Interesting Deck Pergolas Permit restrictions

These are not universal but can highlight matters that you need to be aware of when apply for a pergola. These examples are all from my home city, where of course I build decks, Calgary.

Pergola permitted height limitations

Most cities have by-laws restricting pergola’s height. Often these limitations are in play regardless if the pergola is permitted or not.

“Not be higher than 4.6 m (15 ft.) from the finished floor.”

City of CalgaryOpens in a new tab.

The height restriction for all accessory building including pergolas in Calgary. Still allowing a fairly high pergola structure. Most pergolas are built around 9′ (2.7m) tall. Creating an excellent ceiling height under the pergola but still low enough to provide the desired shade.

Height restrictions also lead to another restriction.

Height of pergola deck matters for permits

The height of the deck matters for pergola’s permits.

“Not have a finished floor higher than 0.6m (1.9 ft.) above grade, unless it is a private garage. For example, a pergola on a deck that is higher than 0.6 m (1.9 ft.), would not meet by-law.”

City of CalgaryOpens in a new tab.

Most by-laws are in place to create uniformity in neighbourhoods. These is especially true with pergolas. A tall pergola on top of a high deck will tower over its neighbours. Your house has height restriction, so does pergolas. Pergola in Calgary can only be built on ground level decks or patios.

Soil tests requirements for pergola footings

Yes, a permanent structure like a pergola needs footings. Especially if it bigger than the 10 m2 (107 sq. ft.) common pergola permit threshold. Regardless of soil types, concrete footing needs to be below the frost line.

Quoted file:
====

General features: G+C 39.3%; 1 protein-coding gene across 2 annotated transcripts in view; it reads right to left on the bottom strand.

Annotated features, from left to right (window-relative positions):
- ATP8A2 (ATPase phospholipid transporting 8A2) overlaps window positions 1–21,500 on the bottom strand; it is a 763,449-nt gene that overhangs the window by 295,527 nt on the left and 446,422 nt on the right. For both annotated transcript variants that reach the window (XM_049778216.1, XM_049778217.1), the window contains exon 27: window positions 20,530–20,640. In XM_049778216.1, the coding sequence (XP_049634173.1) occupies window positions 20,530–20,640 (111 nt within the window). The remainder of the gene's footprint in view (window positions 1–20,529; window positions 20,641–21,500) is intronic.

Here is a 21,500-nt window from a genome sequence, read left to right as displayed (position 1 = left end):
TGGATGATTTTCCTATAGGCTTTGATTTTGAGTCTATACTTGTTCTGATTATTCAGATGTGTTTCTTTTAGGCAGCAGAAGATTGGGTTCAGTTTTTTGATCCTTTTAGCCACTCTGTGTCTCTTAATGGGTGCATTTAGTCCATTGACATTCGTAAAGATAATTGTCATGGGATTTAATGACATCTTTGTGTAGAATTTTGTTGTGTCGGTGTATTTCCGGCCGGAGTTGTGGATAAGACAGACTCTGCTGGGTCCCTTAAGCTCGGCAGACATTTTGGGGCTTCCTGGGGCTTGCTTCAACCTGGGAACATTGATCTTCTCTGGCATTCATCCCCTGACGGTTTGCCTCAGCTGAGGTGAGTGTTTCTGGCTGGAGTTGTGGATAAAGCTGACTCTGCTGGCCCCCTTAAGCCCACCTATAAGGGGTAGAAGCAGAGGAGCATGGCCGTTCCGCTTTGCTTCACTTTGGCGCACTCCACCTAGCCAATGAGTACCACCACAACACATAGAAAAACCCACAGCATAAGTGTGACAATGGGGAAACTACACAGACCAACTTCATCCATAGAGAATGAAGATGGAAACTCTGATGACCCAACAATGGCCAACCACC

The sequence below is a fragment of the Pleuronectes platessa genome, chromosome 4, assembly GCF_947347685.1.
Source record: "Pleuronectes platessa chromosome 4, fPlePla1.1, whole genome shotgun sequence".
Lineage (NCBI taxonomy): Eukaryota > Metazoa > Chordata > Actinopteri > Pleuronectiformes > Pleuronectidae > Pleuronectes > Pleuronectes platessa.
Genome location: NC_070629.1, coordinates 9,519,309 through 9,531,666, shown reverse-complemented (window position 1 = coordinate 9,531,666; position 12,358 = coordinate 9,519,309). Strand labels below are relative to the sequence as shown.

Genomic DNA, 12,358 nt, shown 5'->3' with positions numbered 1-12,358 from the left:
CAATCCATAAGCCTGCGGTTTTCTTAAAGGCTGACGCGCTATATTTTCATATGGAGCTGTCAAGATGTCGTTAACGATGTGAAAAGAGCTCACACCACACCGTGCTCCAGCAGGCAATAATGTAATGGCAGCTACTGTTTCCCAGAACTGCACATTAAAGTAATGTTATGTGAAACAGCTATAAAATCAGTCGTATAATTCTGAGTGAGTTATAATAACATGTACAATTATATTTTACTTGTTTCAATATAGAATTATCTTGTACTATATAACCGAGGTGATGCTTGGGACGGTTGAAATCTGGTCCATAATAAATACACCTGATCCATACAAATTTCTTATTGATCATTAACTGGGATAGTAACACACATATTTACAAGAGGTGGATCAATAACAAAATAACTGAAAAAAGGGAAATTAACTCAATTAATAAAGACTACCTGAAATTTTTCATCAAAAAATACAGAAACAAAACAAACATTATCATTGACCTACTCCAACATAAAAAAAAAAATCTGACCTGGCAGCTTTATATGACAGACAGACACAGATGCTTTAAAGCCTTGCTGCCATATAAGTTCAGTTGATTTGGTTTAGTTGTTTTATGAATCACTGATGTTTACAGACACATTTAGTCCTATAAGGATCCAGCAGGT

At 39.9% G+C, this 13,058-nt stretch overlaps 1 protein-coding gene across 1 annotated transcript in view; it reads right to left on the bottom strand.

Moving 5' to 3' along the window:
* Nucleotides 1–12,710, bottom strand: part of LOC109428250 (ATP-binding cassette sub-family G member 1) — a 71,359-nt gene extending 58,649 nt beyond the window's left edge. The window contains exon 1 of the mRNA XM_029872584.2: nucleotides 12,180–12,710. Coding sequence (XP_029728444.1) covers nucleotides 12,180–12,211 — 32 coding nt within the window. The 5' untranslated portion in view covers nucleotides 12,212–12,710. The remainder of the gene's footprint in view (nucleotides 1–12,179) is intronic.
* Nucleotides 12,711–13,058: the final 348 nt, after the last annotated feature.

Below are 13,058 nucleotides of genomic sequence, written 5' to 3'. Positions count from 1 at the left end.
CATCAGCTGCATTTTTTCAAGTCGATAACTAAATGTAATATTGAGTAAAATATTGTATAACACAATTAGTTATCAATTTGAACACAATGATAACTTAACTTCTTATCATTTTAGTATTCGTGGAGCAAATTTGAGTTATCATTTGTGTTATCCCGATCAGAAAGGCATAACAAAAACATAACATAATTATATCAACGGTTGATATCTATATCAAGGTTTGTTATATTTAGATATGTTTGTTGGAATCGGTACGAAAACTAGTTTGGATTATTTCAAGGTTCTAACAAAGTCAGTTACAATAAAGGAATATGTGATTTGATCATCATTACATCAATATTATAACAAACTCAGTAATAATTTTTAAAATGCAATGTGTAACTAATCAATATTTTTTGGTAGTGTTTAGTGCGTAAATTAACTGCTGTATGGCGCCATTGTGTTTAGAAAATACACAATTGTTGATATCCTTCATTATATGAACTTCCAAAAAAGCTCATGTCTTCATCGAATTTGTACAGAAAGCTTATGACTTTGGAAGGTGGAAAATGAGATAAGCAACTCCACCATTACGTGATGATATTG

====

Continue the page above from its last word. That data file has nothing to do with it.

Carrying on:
“The main thing to keep in mind is to get the poles below the frost line.”

Mike HolmesOpens in a new tab.

Soil test requirements for pergola will often be the same as for your deck footings. If your city requires soil tests for deck footings, they will require tests for pergola footings. Again, in Calgary, where I build pergolas, a soil test is not required, but a standard footing depth and size are. At least for smaller pergolas, increasing the size and weight of the pergola will require larger footings. Not so much based on soil test but engineering and bearing weight.

Pergola permit fees

It will vary by jurisdictions of how much a permit will cost. As an example, in Calgary as of 2020, a pergola permit will cost $210.08, but that will change. Permit fees are largely based on how complicated the permit and building are. A simple pergola will primarily be the cost to process the application, but a more involved build will increase costs.